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Number of young people with COVID-19 soars – WHO



WORLD Health Organisation says there’s been a three-fold rise in the number of cases of COVID-19 among young people over the last five months, , blaming the jump on a lack of attention to social distancing.

  The WHO reports that 15 per cent of the six million cases that emerged between late February and mid-July were in people between 15 and 24 years old.

Before late February, that number was 4.5 per cent.

  “We’ve said this before and we’ll say it again: young people are not invincible,” WHO Director General Tedros Adhanom Ghebreyesus says. “Young people can be infected; young people can die; and young people can transmit the virus to others.”

  The new statistics come as the total number of COVID-19 fatalities around the world pushes past 700,000, among the 18.5 million total number of infections, according to Johns Hopkins University’s    Resource Center.  Many nations are experiencing a dramatic spike in the COVID-19 infections and deaths, including Australia, where a single-day record of 725 new cases and 15 deaths were posted in southern Victoria state, home to Australia’s second-largest city, Melbourne.  

  Health experts say young people tend to be less likely to wear masks and social distance. They are also more likely to go to their jobs, to the beach, a bar, or shopping.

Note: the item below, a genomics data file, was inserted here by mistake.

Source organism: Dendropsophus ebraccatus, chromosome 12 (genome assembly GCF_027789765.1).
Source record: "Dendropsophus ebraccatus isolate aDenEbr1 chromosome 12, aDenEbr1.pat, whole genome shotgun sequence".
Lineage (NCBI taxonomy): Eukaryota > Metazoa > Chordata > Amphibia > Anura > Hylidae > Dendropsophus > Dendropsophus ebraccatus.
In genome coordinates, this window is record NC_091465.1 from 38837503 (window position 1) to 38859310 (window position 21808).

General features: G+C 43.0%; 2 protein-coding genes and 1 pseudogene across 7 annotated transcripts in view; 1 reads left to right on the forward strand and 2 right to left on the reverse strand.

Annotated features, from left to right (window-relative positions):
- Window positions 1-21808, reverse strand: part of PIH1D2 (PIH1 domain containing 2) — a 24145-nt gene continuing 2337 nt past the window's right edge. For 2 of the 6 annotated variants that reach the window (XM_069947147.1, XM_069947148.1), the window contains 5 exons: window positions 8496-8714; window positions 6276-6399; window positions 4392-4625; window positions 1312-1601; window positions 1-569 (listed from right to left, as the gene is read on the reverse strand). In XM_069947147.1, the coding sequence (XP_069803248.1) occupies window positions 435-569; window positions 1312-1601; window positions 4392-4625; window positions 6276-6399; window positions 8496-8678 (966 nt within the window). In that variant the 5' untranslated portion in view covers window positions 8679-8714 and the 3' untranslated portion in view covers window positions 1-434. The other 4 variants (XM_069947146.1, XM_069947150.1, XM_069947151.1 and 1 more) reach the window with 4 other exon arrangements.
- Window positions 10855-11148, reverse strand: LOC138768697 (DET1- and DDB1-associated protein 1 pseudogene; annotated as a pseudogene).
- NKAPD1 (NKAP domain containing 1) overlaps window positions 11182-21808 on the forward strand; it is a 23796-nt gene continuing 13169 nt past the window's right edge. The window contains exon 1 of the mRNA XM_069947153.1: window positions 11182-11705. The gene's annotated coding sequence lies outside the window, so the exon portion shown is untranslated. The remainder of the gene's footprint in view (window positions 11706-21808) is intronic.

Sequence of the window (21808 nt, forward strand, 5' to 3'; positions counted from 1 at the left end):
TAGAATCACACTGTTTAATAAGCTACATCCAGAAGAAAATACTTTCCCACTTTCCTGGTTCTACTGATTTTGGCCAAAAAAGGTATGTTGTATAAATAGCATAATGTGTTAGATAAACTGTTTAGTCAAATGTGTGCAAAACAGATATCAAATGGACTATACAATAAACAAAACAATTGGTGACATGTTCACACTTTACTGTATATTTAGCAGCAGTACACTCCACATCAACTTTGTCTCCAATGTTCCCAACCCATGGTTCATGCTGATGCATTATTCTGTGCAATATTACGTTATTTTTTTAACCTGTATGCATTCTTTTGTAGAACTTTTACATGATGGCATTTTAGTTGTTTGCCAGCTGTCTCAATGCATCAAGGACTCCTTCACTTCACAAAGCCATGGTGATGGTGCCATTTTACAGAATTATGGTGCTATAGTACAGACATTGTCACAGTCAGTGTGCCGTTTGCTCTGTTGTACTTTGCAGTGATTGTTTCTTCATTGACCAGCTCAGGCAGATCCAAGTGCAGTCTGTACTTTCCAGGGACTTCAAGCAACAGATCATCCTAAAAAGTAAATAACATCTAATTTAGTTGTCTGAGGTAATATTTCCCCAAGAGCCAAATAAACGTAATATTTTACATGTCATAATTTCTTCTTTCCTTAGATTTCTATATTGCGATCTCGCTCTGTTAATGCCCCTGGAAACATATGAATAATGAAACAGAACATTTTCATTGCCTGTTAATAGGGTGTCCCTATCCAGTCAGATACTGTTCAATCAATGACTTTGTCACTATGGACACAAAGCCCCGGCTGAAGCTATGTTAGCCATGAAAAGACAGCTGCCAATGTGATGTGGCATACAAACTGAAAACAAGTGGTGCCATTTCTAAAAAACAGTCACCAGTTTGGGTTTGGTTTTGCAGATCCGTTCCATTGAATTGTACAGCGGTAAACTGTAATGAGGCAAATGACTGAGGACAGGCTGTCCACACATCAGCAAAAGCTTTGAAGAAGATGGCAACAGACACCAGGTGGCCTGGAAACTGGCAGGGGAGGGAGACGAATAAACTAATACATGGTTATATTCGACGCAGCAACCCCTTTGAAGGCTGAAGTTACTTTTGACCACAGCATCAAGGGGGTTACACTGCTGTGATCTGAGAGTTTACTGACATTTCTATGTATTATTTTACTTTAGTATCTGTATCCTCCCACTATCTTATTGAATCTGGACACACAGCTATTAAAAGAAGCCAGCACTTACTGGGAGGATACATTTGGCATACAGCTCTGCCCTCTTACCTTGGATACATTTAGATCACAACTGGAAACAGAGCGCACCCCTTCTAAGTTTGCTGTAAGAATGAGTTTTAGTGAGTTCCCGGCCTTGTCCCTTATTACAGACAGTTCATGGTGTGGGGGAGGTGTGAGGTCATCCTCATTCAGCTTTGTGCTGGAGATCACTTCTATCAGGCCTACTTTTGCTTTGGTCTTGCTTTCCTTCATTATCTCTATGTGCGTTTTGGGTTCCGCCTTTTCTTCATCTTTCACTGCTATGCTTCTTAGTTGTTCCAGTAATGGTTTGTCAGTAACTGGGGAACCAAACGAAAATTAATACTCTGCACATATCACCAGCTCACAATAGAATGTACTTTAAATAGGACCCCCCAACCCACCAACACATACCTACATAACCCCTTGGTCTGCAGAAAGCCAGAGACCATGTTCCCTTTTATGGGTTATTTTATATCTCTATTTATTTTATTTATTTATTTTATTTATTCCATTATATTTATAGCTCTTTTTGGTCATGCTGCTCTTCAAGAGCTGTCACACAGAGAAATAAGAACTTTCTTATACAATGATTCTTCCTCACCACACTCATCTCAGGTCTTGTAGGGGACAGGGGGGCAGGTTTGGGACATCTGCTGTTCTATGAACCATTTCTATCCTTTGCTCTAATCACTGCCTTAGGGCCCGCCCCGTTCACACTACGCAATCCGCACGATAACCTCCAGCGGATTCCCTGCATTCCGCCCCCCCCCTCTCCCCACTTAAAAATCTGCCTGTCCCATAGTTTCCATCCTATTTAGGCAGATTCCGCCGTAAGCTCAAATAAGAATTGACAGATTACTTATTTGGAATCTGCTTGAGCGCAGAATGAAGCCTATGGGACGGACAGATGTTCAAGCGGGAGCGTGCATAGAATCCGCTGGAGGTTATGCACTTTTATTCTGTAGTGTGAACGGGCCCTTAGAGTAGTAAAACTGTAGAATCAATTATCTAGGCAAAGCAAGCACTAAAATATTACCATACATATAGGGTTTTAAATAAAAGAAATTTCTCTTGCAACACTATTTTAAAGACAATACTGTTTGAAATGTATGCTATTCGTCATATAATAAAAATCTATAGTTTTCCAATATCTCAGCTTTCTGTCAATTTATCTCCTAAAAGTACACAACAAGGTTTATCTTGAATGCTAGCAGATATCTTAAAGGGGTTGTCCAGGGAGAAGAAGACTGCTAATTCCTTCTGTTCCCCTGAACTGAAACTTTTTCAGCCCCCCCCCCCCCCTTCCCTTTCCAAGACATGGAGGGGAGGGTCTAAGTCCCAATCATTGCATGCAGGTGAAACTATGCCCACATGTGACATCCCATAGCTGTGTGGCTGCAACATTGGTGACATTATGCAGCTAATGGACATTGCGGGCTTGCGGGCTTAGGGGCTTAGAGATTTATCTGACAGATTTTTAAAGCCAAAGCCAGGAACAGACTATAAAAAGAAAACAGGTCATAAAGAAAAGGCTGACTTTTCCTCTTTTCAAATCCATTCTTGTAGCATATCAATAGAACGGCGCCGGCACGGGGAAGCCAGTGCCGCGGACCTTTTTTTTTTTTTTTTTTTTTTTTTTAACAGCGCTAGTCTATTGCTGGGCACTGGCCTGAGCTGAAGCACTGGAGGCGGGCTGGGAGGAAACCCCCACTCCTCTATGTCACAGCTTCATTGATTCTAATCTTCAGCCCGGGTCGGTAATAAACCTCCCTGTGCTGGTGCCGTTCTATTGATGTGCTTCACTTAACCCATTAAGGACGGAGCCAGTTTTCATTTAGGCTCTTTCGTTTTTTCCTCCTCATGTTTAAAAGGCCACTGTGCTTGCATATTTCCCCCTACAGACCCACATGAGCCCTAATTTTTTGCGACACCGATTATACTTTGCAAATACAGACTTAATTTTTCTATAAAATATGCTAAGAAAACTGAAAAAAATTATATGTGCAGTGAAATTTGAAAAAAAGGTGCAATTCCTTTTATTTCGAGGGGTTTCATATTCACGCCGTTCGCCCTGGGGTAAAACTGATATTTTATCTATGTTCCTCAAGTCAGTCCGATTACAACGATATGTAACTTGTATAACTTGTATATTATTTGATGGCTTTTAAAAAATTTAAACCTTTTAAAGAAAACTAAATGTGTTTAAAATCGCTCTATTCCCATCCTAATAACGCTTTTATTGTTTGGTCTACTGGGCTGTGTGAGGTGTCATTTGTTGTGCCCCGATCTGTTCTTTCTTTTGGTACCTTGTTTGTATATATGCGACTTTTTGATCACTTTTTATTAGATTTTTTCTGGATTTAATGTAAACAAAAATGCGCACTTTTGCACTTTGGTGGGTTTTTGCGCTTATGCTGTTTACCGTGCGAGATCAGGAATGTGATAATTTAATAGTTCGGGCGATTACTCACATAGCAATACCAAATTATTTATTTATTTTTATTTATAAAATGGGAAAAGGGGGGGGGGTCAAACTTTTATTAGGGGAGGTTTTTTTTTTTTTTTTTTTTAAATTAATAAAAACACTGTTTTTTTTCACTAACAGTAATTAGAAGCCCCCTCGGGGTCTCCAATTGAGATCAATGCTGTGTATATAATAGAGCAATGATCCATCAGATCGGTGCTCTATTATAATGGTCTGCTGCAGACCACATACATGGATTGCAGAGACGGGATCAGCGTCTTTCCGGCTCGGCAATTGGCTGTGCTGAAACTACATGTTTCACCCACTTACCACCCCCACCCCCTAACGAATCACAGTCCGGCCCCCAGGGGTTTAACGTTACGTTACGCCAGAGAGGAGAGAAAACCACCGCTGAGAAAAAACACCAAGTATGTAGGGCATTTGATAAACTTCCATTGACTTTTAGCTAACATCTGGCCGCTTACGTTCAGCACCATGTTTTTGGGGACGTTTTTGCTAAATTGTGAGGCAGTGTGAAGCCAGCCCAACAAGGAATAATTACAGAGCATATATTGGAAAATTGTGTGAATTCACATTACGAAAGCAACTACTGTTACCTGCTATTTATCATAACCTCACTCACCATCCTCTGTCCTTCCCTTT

The United States, France, Germany, Spain, and Japan are among the countries reporting the largest growth in infections among young people. 

  Officials in Tokyo have said they plan to carry out coronavirus testing in the city’s entertainment district, where many young people gather. They are also asking nightclubs to ensure partygoers have plenty of space.

   “The notion of more than 700 cases is not sustainable,” said Victoria state Premier Daniel Andrews as he announced further restrictions on everyday activities, including a ban on elective surgeries in order to free up medical resources for coronavirus cases. 

All non-essential businesses will begin shutting down for six weeks beginning Wednesday under a COVID-19 disaster declaration imposed by Andrews last week.  Melbourne’s five million residents are under a strict 8 p.m.-to-5 p.m. curfew, and cannot leave their homes unless going to work, shopping for groceries or to receive medical care.

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